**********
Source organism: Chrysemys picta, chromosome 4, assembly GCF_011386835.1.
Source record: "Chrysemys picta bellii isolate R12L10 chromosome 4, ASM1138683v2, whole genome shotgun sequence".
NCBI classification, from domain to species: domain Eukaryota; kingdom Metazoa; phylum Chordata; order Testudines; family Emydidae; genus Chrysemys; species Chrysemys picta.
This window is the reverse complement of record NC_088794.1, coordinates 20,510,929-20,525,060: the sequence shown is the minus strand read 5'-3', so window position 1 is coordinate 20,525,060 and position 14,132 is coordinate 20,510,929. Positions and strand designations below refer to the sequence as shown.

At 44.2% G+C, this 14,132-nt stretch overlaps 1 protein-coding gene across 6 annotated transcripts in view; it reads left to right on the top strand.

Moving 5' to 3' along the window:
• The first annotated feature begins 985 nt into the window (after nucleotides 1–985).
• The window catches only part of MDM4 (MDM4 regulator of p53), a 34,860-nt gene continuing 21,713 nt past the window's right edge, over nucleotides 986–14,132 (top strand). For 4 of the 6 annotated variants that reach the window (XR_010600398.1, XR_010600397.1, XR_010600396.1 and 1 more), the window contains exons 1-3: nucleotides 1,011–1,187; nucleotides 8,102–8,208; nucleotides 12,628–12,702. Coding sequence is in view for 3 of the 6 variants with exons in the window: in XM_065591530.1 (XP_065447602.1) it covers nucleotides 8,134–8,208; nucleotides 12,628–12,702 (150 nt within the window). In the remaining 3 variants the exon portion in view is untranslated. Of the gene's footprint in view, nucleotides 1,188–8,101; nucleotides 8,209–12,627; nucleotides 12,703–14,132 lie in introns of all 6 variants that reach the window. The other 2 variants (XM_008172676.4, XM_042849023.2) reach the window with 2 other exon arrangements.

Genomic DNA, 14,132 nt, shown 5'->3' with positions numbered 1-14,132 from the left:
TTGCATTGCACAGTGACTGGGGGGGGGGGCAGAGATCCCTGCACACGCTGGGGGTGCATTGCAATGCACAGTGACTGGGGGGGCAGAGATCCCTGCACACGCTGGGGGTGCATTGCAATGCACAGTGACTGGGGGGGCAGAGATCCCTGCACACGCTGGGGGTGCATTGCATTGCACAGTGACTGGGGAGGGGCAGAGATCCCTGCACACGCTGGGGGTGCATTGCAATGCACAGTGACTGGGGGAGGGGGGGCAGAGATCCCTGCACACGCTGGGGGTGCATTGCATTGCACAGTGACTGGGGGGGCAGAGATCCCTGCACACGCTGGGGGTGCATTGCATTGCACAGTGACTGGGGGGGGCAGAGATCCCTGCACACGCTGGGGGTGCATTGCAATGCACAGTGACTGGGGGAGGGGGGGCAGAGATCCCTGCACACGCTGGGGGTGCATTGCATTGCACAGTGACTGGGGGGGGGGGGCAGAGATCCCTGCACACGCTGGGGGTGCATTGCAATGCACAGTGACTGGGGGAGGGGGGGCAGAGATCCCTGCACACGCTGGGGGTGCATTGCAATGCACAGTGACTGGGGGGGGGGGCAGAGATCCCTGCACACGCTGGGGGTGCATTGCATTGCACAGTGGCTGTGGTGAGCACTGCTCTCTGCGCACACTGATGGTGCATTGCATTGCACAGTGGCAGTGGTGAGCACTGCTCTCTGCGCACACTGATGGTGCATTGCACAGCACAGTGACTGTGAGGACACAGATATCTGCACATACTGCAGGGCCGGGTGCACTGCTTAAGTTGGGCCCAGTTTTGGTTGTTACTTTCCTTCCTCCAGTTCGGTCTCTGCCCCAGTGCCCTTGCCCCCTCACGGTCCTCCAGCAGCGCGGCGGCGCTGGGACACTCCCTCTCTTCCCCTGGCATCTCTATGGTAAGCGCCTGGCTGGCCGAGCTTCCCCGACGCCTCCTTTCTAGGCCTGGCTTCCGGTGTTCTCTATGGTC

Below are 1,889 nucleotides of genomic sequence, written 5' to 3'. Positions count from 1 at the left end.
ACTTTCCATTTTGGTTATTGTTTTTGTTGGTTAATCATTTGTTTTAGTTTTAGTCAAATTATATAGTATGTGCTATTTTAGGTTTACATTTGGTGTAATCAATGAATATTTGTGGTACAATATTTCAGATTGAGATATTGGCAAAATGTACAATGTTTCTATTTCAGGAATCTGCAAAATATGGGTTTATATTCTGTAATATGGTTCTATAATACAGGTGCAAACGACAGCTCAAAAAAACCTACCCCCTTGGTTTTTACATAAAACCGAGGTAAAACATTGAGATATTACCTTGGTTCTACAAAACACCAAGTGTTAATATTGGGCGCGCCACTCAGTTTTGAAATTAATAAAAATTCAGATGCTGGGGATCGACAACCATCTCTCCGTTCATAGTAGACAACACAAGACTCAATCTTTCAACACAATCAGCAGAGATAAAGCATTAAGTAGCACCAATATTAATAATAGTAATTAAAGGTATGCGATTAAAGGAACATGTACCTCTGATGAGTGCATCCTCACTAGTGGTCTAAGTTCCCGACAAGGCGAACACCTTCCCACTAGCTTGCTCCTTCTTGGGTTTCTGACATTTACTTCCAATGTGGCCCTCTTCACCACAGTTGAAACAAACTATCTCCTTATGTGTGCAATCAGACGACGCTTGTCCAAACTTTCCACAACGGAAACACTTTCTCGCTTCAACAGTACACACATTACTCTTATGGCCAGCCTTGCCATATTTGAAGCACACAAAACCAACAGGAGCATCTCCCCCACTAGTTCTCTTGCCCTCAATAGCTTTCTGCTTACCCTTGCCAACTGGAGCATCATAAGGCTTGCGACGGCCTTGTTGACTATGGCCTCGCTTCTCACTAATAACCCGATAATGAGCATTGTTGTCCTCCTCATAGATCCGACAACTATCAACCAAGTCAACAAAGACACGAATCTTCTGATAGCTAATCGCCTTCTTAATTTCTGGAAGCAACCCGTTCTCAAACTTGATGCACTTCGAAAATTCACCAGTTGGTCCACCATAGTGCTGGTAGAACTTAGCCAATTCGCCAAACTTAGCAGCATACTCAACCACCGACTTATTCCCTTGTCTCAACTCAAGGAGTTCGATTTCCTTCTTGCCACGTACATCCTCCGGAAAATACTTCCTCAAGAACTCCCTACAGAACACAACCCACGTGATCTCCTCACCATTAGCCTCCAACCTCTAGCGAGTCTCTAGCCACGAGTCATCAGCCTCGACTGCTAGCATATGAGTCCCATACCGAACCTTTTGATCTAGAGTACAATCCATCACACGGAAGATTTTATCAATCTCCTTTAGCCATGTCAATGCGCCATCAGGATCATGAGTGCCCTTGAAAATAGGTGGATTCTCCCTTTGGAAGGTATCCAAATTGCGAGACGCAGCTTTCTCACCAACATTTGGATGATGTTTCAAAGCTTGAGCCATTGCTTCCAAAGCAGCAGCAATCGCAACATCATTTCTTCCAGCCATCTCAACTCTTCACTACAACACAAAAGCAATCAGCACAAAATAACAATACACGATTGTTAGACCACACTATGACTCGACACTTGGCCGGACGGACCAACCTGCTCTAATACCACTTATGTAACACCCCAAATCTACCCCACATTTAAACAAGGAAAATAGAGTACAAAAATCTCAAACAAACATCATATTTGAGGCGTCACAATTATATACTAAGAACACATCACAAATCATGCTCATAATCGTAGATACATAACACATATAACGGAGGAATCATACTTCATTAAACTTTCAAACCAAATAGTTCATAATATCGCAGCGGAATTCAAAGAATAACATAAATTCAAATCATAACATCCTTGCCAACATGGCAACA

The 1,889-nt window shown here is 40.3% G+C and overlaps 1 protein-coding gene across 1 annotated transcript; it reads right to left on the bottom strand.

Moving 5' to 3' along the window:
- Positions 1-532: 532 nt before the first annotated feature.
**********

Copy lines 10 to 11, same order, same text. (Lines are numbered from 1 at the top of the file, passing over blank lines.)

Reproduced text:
TTGCATTGCACAGTGACTGGGGGGGGGGGCAGAGATCCCTGCACACGCTGGGGGTGCATTGCAATGCACAGTGACTGGGGGGGCAGAGATCCCTGCACACGCTGGGGGTGCATTGCAATGCACAGTGACTGGGGGGGCAGAGATCCCTGCACACGCTGGGGGTGCATTGCATTGCACAGTGACTGGGGAGGGGCAGAGATCCCTGCACACGCTGGGGGTGCATTGCAATGCACAGTGACTGGGGGAGGGGGGGCAGAGATCCCTGCACACGCTGGGGGTGCATTGCATTGCACAGTGACTGGGGGGGCAGAGATCCCTGCACACGCTGGGGGTGCATTGCATTGCACAGTGACTGGGGGGGGCAGAGATCCCTGCACACGCTGGGGGTGCATTGCAATGCACAGTGACTGGGGGAGGGGGGGCAGAGATCCCTGCACACGCTGGGGGTGCATTGCATTGCACAGTGACTGGGGGGGGGGGGCAGAGATCCCTGCACACGCTGGGGGTGCATTGCAATGCACAGTGACTGGGGGAGGGGGGGCAGAGATCCCTGCACACGCTGGGGGTGCATTGCAATGCACAGTGACTGGGGGGGGGGGCAGAGATCCCTGCACACGCTGGGGGTGCATTGCATTGCACAGTGGCTGTGGTGAGCACTGCTCTCTGCGCACACTGATGGTGCATTGCATTGCACAGTGGCAGTGGTGAGCACTGCTCTCTGCGCACACTGATGGTGCATTGCACAGCACAGTGACTGTGAGGACACAGATATCTGCACATACTGCAGGGCCGGGTGCACTGCTTAAGTTGGGCCCAGTTTTGGTTGTTACTTTCCTTCCTCCAGTTCGGTCTCTGCCCCAGTGCCCTTGCCCCCTCACGGTCCTCCAGCAGCGCGGCGGCGCTGGGACACTCCCTCTCTTCCCCTGGCATCTCTATGGTAAGCGCCTGGCTGGCCGAGCTTCCCCGACGCCTCCTTTCTAGGCCTGGCTTCCGGTGTTCTCTATGGTC

Below are 1,889 nucleotides of genomic sequence, written 5' to 3'. Positions count from 1 at the left end.